Almost a third of our lives is spent sleeping. It is an important activity for our health and well-being. However, why we need to sleep is still not exactly clear. We know that it re-energizes us and improves our mood, but what’s really happening in the brain and body while we sleep? Recent studies have been aimed towards these questions. When we sleep, the brain is extremely active. In fact, neurons in the brain fire as much as they do during the day, so it’s really no surprise that what happens during sleeping is very important to the brain and cognitive functions.

Here are the five most amazing thing our brain does while we’re asleep:

Makes decisions

The brain makes decisions while we sleep, a new research has showed. The study found out that the brain processes complex stimuli during sleeping, and uses that information to make decisions while awake. The researchers asked subjects in the study to categorize some spoken words separated in different categories referring to animals or objects or real vs. fake words. They were asked to indicate the category of the word they heard by pressing a left or right button. When the responses became automatic, the subjects were told that they could fall asleep (they were already in a dark room). When they fell asleep, new words were introduced from the same categories. The brain monitoring devices showed that even during sleeping, the brain makes left or right responses based on the meaning of the words that were heard. When the subjects woke up, they had no memory of the words.

Researchers Thomas Andrillon and Sid Koudier wrote in the Washington Post: “Not only did they process complex information while completely asleep, but they did it unconsciously. Our work sheds new light about the brain’s ability to process information while asleep but also while being unconscious”.

Creates and stores memories

The brain creates new memories while you sleep, consolidates old ones and links recent with earlier memories during REM and non-REM sleep. Not getting enough rest can affect the hippocampus, the area of the brain involved in memory and consolidation. That’s why sleep has an important role in learning – it helps us reinforce the new information we take in for better recall later.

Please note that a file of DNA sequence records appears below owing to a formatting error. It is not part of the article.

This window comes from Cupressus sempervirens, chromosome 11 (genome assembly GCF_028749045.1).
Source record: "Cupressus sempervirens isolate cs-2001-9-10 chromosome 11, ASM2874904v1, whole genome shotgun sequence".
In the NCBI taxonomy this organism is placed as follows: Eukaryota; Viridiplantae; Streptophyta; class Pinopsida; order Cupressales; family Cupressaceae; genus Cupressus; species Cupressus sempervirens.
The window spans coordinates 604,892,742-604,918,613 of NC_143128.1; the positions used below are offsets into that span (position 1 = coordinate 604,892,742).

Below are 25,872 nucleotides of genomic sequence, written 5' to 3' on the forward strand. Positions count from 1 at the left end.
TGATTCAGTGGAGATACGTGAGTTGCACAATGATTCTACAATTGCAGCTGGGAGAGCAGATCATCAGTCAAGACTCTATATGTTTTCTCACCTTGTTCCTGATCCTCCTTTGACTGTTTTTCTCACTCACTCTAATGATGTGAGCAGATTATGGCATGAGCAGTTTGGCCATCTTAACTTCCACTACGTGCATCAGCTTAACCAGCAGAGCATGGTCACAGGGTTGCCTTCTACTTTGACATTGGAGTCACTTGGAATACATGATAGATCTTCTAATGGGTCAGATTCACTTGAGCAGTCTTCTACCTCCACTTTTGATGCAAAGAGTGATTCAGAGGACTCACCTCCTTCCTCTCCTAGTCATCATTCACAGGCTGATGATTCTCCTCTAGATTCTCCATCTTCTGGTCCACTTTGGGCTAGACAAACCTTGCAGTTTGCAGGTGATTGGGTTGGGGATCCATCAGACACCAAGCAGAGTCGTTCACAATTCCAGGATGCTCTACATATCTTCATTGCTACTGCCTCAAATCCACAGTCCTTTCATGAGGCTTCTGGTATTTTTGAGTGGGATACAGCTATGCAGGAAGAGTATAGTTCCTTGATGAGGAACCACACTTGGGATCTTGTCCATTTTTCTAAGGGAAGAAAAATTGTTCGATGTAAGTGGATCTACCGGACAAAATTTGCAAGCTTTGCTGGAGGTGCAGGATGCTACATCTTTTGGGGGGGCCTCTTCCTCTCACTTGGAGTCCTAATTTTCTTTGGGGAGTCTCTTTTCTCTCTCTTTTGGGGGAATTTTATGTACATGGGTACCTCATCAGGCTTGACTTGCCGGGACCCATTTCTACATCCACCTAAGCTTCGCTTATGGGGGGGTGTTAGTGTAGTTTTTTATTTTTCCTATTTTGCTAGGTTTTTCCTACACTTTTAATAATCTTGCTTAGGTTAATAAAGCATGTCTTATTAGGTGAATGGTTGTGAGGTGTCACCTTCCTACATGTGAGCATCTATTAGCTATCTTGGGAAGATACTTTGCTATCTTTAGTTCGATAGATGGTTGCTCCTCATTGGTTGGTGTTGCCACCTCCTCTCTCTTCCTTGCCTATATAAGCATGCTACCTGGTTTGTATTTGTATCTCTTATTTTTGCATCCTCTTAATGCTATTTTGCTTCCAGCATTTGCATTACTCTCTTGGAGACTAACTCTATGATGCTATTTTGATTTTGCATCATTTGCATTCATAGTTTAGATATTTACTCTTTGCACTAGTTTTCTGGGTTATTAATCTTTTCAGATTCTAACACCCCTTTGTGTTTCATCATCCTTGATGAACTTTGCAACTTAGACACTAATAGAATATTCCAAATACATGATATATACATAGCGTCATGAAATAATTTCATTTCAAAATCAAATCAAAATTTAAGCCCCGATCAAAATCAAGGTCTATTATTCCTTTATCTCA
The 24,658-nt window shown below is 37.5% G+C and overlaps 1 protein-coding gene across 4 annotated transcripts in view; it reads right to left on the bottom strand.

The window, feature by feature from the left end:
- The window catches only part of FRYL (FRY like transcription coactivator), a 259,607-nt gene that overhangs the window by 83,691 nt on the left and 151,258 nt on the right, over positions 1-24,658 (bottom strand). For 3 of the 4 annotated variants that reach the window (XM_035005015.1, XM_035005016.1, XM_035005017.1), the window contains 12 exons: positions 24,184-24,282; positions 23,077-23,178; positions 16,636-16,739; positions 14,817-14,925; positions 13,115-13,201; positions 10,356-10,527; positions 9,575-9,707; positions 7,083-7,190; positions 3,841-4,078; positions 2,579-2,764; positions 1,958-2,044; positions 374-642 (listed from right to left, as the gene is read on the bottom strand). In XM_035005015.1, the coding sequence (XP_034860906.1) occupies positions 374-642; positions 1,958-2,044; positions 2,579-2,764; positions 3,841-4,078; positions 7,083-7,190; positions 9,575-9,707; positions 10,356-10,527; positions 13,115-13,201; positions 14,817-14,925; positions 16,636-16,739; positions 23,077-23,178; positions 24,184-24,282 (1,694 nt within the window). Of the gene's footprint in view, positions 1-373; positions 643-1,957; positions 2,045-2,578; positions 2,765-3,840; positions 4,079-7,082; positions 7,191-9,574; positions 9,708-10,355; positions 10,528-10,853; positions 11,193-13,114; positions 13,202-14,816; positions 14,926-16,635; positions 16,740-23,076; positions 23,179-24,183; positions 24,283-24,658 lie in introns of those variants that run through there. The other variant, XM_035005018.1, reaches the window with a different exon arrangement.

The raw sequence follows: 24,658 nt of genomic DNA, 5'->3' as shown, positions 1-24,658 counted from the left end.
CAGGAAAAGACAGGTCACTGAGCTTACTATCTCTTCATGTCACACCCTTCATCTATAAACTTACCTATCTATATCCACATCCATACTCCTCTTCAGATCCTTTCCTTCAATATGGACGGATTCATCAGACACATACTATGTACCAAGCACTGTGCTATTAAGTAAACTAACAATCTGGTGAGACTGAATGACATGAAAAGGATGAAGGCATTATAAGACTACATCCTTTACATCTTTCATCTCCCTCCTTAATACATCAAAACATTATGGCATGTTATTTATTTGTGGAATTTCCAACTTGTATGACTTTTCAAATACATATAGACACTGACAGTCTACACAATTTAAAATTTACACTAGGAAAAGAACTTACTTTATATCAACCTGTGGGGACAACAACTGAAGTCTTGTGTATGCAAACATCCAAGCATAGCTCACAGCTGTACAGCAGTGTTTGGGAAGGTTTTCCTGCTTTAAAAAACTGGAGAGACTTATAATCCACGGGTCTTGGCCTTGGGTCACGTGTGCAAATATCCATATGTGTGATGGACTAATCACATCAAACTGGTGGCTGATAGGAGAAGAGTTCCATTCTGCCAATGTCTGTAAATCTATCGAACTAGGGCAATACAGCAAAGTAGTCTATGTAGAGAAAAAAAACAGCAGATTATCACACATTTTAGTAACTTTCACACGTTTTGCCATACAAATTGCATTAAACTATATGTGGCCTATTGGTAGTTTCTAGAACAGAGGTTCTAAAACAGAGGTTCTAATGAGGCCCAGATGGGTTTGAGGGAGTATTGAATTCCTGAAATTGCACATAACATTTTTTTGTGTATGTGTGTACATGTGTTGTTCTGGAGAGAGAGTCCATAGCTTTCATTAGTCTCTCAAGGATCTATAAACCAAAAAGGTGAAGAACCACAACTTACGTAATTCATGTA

“We’ve learned that sleep before learning helps prepare your brain for initial formation of memories”, Dr. Matthew Walker tells the National Institutes of Health. He is a sleep researcher at the University of California, Berkeley. “And then, sleep after learning is essential to help save and cement that new information into the architecture of the brain, meaning you’re less likely to forget it”. The next time you have an exam, rest well the night before. If you don’t sleep the ability to learn new information is reduced about 40% according to Dr. Walker.

Makes creative links

Sleep can boost creativity, as the mind can make new connections in an unconscious resting state. A study at the University of California, Berkeley in 2007 found that sleep can foster “remote associates” – unusual connections in the brain, which could lead to a major enlightening moment later. After waking up, people are 33% more likely to make connections between unrelated ideas.

Clears toxins

A series of studies in 2013 found out that the important function of sleep may be to give the brain a chance of some housekeeping. Scientists at the University of Rochester found out that during sleeping, the brains of mice tested in the research clear out the damaging molecules linked to neurodegeneration. The space between the cells was increased when the mice were unconscious, allowing the brain to remove toxic molecules build-up from the waking hours.  Dr. Nedergaard, head of the research told the National Institutes of Health: “We need sleep. It cleans up the brain”. If we don’t sleep as much as we need to, the brain doesn’t have time to remove toxins, which in turn accelerates neurodegenerative disorders like Alzheimer’s.

Learns and recalls how to perform mental tasks

Information is stored in the brain’s long-term memory through the sleep spindles, short bursts of brain waves at strong frequencies that occur during REM sleep. This process helps in storing information related to motor tasks like driving or dance moves. That’s why these tasks are automatic and never forgotten. During REM sleep, the brain transfers the short-term memories from the motor cortex to the temporal lobe, where they are transformed into long-term memories.

“Practice during sleep is essential for later performance,” James B. Maas, a sleep scientist at Cornell University told the American Psychological Association. He continues: “If you want to improve your golf game, sleep longer”.